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Green Building Bible, Fourth Edition
Green Building Bible, fourth edition (both books)
These two books are the perfect starting place to help you get to grips with one of the most vitally important aspects of our society - our homes and living environment.

PLEASE NOTE: A download link for Volume 1 will be sent to you by email and Volume 2 will be sent to you by post as a book.

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    • CommentAuthorwholaa
    • CommentTimeApr 5th 2022
    I read an article in the Guardian about the engineer Amory Lovins. He is a passionate advocate for efficiency gains, rather than developing new technology. in this article, he highlighted that a lot of energy is wasted in pipe and duct systems. He argued that if the world used much shorter thicker pipes with more gentle bends, there are large savings to be gained due to the reduction in friction. I imagine he mostly means industrial contexts, but could this argument also apply to domestic contexts? Has this already happened with the use of flexible piping like pEX used instead of copper?

    Video- https://www.cleaningup.live/ep68-amory-lovins-the-einstein-of-energy-efficiency/
    Article- https://www.theguardian.com/environment/2022/mar/26/amory-lovins-energy-efficiency-interview-cheapest-safest-cleanest-crisis
    • CommentTimeApr 5th 2022
    Posted By: wholaaHas this already happened with the use of flexible piping like pEX used instead of copper?
    Yup that's one reason I went for long lengths of flexible water pipes, but more especially the semi-rigid MVHR ducts with metal web joists. You can eliminate a lot of bend components, with benefits to the energy budget and the money budget.
    Another consideration is that the internal diameter of PEX pipe is 20% smaller (more restrictive) than the equivalent copper pipe, because the copper pipe walls are stronger and thinner. Pumping power is proportional to the fifth power of internal diameter so this makes a big difference:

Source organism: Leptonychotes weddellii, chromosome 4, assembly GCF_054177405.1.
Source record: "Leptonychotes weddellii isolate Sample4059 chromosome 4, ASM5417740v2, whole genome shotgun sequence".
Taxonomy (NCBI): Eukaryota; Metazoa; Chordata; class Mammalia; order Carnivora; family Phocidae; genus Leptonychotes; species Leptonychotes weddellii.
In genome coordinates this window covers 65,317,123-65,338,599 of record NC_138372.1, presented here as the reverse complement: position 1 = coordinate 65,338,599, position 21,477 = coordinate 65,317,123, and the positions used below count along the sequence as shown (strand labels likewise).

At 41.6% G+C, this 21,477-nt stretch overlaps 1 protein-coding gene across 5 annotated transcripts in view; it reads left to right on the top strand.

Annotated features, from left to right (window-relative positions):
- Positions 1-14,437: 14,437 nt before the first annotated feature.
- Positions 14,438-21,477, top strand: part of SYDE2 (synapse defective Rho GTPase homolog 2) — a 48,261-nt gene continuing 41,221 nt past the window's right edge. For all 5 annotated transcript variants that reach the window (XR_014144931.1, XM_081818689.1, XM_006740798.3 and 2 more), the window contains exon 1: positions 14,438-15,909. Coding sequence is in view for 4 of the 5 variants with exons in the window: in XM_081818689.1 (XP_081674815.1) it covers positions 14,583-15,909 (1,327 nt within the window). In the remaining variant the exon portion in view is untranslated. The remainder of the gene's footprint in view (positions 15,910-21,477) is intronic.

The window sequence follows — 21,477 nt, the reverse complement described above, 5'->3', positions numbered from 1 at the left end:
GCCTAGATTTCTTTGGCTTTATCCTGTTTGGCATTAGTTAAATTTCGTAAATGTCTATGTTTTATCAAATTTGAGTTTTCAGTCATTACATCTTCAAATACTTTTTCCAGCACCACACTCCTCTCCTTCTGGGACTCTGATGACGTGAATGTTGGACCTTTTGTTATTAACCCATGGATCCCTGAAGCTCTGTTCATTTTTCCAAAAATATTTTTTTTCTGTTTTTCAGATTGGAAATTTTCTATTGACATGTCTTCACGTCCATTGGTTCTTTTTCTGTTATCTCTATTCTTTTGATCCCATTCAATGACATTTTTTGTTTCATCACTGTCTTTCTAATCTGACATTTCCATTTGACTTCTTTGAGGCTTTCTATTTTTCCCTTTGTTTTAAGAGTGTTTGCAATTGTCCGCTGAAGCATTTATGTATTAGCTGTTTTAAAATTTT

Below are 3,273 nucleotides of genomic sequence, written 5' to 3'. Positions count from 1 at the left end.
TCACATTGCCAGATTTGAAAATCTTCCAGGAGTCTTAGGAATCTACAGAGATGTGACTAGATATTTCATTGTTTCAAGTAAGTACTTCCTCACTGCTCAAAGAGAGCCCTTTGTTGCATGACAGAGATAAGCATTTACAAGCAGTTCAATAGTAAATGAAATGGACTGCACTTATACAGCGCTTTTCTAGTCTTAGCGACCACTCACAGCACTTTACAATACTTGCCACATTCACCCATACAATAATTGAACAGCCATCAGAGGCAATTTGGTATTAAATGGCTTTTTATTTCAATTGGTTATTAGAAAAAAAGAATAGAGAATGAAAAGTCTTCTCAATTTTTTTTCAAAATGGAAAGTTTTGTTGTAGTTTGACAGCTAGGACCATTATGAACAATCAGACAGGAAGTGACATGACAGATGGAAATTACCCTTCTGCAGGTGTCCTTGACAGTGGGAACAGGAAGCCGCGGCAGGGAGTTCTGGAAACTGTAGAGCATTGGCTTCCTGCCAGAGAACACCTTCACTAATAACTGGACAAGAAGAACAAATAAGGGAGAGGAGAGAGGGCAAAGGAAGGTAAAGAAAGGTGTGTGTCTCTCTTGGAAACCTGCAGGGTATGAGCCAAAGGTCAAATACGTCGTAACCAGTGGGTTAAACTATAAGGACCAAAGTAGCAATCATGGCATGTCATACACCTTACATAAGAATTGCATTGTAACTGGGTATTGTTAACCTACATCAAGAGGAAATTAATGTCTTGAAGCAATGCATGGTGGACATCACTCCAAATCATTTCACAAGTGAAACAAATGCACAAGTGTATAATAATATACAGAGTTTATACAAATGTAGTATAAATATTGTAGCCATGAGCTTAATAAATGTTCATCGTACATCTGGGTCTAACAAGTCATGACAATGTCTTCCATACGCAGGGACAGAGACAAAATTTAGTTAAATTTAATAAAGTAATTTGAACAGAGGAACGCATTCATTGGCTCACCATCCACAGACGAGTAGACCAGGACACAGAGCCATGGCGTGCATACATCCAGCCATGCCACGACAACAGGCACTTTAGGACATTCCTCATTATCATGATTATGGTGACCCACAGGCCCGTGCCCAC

15mm PEX pipe has internal diameter 11.5mm
    15mm copper pipe has internal diameter 13.6mm

    Pressure loss comparison = (13.6/11.5)^5 = 2.3
    (Edited for turbulence)

    So the PEX pipe takes more than twice as much pumping power as the equivalent copper pipe.

    Other considerations are that choosing the next size up of pipe will dramatically reduce pumping losses (eg don't use microbore for central heating, use 28mm instead of 22mm, etc)

    PEX systems have little inserts you slide into the pipe at the compression fittings, these restrict the bore even more. Copper doesn't need these.

    Better insulated homes need less heating so less flow of CH water so less pumping.

    Also the power used by a CH pump (10s of W) is pretty negligible compared to the heating load (kW) and it contributes to heating the home.

    As electricity becomes renewable, the energy to run the pump has less impact than the emissions/impacts embodied in making the materials. IDK which has the greatest embodied environmental damage PEX or copper.

    Edit: if there is no pump, say for hot or cold tap water, then use the smallest pipe you can that gives the flow you want.

    Further edit: plumbing systems get modified over the life of the building and you end up with long pipe runs. Eg our place used to have the boiler in the kitchen and a water tank in the loft, both have been replaced in other locations, but the pipes were buried in the walls so somebody just extended them, so pipes now run from kitchen sink to utility room boiler, back to kitchen, up to loft and back down to other side of kitchen, through utility again and into shower room. Takes ages to run hot and pressure is rubbish. Could be avoided if pipes are surface-run for easy modification, rather than threaded though walls and floors.
    • CommentTimeApr 5th 2022
    Posted By: WillInAberdeenCould be avoided if pipes are surface-run for easy modification, rather than threaded though walls and floors.
    Or as is done elsewhere, if the pipes were run in conduit. I thought about it, but figure that all my pipes run through the metal web first floor joists and timber frame walls so as and when they need moving or replacing we might get lucky and be able to thread new pipes through from the ends or we might need to make holes in the plasterboard and then make good, but not too much hassle.

    We don't have any pumps, just mains pressure. Well apart from the thermal store PHE primary circuit.
    • CommentAuthorwholaa
    • CommentTimeApr 6th 2022
    Thanks for the comments. Any other thoughts on Amory Lovins's work? I like his thought on efficiency, although I think he overeggs its potential to solve climate a bit. It fits in with his anti-nuclear stance. In the video I linked, he states that is a possibility that global net electricity use won't increase as the world electrifies fossil fuel industries. Great mind, but highly wishful thinking.
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